Minimize Access to Your Information

It is probably easy for you to identify people who could gain physical access to your computer—family members, roommates, co-workers, members of a cleaning crew, and maybe some others. But identifying the people who could gain remote access to your computer becomes much more difficult. As long as you have a computer and connect it to a network or the internet, you are vulnerable to someone or something else accessing or corrupting your information. Luckily, you can develop habits that make it more difficult.

Lock or log-off your computer when you are away from it. This prevents another person from waiting for you to leave and then sitting down at your computer and accessing all of your information.

To be really secure, disconnect your computer from the Internet when you aren't using it. DSL and cable modems make it possible for users to be online all the time, but this convenience comes with risks. The likelihood that attackers or viruses scanning the network for available computers will target your computer becomes much higher if your computer is always connected.

Evaluate your security settings. It is important to examine your computer's settings, especially the security settings, and select options that meet your needs without putting you at increased risk. Many, but not all Internet providers offer free security software. If you don't receive free software, you should consider buying a commercial product that includes virus scan, firewall, and pop-up blockers. You should also be aware of your Internet cookies setting. Cookies are short pieces of data used by web servers to identify users. Some cookies are useful for storing images and data from websites that you frequent, but others are malicious and collect information about you. You'll have to decide how much risk from cookies you can accept. Finally, if you install a patch or a new version of software, or if you hear of something that might affect your settings, reevaluate your settings to make sure they are still appropriate.

Look for a privacy policy statement or seal that indicates the site abides by privacy standards. Take time to read how your privacy is protected.

Look for signals that you are using a secure web page. A secure site encrypts or scrambles personal information so it cannot be easily intercepted. Signals include a screen notice that says you are on a secure site, a closed lock or unbroken key in the bottom corner of your screen, or the first letters of the Internet address you are viewing changes from "http" to "https."

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What if Your Online Privacy is Compromised?

If you believe you might have revealed sensitive information about your organization, report it to the appropriate people within the organization, including network administrators. They can be alert for any suspicious or unusual activity.

If you believe your financial accounts may be compromised, contact your financial institution immediately and close any accounts that may have been compromised. Watch for any unexplainable charges to your account.

Check your credit reports for unusual activity.

Report your situation to local police, and file a report with the Federal Trade Commission.

Protecting Children Online

The Children's Online Privacy Protection Act requires commercial websites to obtain parental consent before collecting, using, or disclosing personal information from children under 13. For more information, contact the FTC about Children's Privacy.

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The Irs Electronic Filing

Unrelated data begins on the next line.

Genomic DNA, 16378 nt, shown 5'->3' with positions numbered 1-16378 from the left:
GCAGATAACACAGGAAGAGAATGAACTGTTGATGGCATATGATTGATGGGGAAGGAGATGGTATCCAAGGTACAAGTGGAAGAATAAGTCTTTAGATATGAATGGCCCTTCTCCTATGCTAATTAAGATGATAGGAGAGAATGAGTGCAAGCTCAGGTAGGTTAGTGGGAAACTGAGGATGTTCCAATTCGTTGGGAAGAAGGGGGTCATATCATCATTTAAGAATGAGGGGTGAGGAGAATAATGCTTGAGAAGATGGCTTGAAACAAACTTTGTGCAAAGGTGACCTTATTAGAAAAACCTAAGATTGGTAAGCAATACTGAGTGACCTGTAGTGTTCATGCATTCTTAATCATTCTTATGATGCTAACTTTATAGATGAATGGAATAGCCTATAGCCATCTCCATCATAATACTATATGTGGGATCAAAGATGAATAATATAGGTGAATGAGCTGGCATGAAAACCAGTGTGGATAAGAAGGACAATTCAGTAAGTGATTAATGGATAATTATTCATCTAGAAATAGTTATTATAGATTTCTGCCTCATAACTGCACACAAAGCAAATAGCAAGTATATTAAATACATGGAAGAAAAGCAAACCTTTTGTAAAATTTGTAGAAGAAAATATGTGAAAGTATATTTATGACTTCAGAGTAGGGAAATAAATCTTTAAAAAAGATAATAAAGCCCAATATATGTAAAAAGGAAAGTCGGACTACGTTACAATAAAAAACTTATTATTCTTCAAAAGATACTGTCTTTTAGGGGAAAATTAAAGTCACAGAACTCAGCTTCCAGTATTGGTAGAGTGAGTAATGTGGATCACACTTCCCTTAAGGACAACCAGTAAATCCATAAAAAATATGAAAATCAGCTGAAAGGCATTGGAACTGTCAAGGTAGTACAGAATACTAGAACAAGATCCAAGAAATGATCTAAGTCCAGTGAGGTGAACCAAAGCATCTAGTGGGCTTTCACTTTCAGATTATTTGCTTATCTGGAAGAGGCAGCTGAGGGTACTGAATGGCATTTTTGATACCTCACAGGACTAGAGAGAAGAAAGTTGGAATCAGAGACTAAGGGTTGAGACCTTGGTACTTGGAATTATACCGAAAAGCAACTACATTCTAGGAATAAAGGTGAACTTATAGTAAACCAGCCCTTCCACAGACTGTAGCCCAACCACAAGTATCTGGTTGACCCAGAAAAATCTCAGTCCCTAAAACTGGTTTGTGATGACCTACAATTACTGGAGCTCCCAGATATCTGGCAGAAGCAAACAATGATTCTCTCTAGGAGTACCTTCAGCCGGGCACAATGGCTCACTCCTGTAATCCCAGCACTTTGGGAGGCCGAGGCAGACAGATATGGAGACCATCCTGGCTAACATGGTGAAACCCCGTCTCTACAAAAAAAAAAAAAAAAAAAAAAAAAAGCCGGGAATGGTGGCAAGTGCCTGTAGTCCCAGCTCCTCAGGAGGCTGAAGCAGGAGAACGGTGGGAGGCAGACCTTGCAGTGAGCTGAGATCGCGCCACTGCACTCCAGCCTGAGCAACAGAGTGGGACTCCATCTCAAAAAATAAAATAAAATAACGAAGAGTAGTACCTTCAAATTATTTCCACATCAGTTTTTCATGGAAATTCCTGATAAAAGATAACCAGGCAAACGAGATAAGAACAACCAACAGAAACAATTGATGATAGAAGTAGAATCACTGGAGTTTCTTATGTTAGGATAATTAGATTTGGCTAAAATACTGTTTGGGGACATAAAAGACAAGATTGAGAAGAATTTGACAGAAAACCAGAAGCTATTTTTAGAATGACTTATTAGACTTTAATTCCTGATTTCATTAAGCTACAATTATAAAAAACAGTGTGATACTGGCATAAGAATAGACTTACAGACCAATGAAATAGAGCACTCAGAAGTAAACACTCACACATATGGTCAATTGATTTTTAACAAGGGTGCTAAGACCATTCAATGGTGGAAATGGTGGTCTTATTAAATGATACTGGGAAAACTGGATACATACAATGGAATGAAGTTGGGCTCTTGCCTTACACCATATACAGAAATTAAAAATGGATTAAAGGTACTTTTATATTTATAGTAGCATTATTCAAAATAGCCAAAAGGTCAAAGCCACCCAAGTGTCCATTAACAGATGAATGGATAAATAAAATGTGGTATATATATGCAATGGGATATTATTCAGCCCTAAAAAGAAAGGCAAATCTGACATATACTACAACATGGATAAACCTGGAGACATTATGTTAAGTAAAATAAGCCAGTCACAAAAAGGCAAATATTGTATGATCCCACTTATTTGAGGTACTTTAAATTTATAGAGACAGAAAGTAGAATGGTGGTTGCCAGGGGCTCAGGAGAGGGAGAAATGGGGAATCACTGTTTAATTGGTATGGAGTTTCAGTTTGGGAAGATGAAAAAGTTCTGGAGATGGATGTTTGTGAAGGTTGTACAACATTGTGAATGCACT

Irs electronic filing 14. Irs electronic filing   Penalties and Interest Table of Contents Penalties and interest may result from any of the following acts. Irs electronic filing Failing to collect and pay over tax as the collecting agent (see Trust fund recovery penalty, later). Irs electronic filing Failing to keep adequate records. Irs electronic filing Failing to file returns. Irs electronic filing Failing to pay taxes. Irs electronic filing Filing returns late. Irs electronic filing Filing false or fraudulent returns. Irs electronic filing Paying taxes late. Irs electronic filing Failing to make deposits. Irs electronic filing Depositing taxes late. Irs electronic filing Making false statements relating to tax. Irs electronic filing Failing to register. Irs electronic filing Misrepresenting that tax is excluded from the price of an article. Irs electronic filing Failure to register. Irs electronic filing   The penalty for failure to register if you are required to register, unless due to reasonable cause, is $10,000 for the initial failure, and then $1,000 each day thereafter you fail to register. Irs electronic filing Claims. Irs electronic filing   There are criminal penalties for false or fraudulent claims. Irs electronic filing In addition, any person who files a refund claim, discussed earlier, for an excessive amount (without reasonable cause) may have to pay a penalty. Irs electronic filing An excessive amount is the amount claimed that is more than the allowable amount. Irs electronic filing The penalty is the greater of two times the excessive amount or $10. Irs electronic filing Trust fund recovery penalty. Irs electronic filing   If you provide taxable communications, air transportation services, or indoor tanning services, you have to collect excise taxes (as discussed earlier) from those persons who pay you for those services. Irs electronic filing You must pay over these taxes to the U. Irs electronic filing S. Irs electronic filing Government. Irs electronic filing   If you willfully fail to collect or pay over these taxes, or if you evade or defeat them in any way, the trust fund recovery penalty may apply. Irs electronic filing Willfully means voluntarily, consciously, and intentionally. Irs electronic filing The trust fund recovery penalty equals 100% of the taxes not collected or not paid over to the U. Irs electronic filing S. Irs electronic filing Government. Irs electronic filing   The trust fund recovery penalty may be imposed on any person responsible for collecting, accounting for, and paying over these taxes. Irs electronic filing If this person knows that these required actions are not taking place for whatever reason, the person is acting willfully. Irs electronic filing Paying other expenses of the business instead of paying the taxes is willful behavior. Irs electronic filing   A responsible person can be an officer or employee of a corporation, a partner or employee of a partnership, or any other person who had responsibility for certain aspects of the business and financial affairs of the employer (or business). Irs electronic filing This may include accountants, trustees in bankruptcy, members of a board, banks, insurance companies, or sureties. Irs electronic filing The responsible person could even be another corporation—in other words, anyone who has the duty and the ability to direct, account for, or pay over the money. Irs electronic filing Having signature power on the business checking account could be a significant factor in determining responsibility. Irs electronic filing Prev  Up  Next   Home   More Online Publications